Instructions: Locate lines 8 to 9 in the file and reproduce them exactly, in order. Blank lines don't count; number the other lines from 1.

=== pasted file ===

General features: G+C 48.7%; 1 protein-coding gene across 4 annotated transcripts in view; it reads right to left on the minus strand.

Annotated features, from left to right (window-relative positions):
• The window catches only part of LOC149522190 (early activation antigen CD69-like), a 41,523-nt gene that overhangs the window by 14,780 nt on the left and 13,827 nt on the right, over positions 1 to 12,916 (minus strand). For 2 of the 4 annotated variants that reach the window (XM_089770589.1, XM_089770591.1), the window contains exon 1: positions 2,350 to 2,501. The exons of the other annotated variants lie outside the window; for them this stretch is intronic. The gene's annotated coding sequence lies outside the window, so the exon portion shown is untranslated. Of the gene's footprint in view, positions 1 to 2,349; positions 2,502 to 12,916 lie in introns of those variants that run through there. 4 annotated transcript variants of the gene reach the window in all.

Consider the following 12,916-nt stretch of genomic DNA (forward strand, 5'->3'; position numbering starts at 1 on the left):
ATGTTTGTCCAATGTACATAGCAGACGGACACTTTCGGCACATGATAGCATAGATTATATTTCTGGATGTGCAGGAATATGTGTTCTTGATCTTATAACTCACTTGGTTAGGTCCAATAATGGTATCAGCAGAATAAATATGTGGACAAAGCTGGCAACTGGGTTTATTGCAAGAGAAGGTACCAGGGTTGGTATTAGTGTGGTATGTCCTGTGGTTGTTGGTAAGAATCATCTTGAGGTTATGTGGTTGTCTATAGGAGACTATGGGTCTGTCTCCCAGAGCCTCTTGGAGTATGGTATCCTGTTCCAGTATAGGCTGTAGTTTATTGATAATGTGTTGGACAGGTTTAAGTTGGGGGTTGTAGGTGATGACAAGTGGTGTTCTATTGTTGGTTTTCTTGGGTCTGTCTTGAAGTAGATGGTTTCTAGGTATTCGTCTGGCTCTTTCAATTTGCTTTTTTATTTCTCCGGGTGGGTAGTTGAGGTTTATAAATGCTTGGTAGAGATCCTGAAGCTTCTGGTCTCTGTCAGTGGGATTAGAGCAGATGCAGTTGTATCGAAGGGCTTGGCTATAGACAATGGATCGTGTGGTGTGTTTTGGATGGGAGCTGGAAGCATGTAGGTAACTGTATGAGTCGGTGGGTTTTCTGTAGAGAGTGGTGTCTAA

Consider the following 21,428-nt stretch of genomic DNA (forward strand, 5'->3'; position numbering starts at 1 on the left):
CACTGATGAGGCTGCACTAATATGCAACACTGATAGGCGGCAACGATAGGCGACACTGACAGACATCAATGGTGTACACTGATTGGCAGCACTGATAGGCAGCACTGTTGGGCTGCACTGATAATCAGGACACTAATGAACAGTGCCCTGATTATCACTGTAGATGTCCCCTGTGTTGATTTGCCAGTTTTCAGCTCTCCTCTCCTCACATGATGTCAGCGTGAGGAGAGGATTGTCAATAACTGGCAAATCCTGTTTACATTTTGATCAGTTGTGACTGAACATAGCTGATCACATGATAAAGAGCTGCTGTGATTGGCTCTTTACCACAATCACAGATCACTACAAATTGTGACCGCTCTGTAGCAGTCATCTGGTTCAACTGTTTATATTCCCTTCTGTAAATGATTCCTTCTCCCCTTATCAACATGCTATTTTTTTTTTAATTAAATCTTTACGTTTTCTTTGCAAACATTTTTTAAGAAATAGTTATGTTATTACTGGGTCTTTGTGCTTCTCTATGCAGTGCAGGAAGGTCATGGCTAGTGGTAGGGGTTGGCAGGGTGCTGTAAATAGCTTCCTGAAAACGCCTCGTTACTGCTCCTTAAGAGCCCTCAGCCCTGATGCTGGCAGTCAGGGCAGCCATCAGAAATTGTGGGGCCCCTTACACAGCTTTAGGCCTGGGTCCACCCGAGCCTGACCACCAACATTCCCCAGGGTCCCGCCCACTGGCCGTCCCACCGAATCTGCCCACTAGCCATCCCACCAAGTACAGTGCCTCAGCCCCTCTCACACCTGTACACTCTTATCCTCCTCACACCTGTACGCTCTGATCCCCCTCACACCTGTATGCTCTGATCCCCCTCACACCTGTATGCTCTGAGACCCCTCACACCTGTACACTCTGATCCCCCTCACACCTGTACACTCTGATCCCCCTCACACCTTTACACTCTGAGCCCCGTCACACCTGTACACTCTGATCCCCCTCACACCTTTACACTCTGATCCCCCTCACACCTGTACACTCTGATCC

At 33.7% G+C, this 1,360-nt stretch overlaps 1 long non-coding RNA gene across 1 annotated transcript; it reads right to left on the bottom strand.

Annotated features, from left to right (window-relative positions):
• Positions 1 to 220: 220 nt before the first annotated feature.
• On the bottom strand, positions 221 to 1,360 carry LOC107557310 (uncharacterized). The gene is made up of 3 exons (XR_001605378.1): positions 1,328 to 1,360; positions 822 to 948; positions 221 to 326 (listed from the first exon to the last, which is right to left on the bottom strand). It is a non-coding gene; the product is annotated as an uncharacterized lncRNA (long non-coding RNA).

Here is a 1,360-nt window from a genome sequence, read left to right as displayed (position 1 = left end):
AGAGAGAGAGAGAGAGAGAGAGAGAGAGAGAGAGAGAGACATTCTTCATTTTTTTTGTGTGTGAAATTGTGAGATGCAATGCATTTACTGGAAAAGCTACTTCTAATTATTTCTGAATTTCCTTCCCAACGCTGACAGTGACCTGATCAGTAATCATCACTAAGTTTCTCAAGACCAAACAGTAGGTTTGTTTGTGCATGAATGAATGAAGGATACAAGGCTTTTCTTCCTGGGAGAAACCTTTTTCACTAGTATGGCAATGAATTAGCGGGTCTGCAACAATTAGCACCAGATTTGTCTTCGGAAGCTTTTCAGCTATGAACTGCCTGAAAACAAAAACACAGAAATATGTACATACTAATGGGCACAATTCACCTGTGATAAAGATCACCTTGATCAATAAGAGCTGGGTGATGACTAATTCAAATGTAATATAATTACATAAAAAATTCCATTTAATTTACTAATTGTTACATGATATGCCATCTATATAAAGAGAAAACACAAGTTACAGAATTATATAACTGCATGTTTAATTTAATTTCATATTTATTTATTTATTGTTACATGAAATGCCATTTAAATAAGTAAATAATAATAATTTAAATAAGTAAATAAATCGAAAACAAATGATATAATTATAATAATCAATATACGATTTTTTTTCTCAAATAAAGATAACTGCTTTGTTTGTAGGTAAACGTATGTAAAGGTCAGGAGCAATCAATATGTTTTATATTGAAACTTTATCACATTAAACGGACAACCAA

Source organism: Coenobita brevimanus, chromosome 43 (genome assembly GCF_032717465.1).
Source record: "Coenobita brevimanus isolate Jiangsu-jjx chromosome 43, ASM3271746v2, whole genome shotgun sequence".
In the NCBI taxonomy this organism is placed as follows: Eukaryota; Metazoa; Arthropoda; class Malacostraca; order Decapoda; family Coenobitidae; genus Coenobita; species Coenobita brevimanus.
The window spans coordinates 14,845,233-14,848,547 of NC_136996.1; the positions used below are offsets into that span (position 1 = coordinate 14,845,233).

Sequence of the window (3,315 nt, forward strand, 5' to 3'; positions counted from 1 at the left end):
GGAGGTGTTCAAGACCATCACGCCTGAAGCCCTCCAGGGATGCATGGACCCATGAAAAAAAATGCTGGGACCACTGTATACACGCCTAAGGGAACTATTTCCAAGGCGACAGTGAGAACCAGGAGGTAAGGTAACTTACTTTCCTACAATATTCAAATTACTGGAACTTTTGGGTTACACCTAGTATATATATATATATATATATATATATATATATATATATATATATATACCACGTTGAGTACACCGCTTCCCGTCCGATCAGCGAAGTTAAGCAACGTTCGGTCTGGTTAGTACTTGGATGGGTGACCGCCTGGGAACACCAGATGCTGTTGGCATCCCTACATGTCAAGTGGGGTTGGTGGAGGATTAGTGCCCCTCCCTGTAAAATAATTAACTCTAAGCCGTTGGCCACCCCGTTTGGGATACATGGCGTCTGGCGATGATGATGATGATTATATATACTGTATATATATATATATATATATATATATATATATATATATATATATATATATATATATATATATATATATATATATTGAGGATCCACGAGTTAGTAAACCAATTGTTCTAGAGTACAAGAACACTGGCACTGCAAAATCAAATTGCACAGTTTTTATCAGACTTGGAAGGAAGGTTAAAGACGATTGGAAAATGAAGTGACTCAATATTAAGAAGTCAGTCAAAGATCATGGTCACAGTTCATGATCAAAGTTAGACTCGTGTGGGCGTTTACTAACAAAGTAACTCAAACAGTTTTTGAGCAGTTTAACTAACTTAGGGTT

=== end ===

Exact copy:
At 33.7% G+C, this 1,360-nt stretch overlaps 1 long non-coding RNA gene across 1 annotated transcript; it reads right to left on the bottom strand.

Annotated features, from left to right (window-relative positions):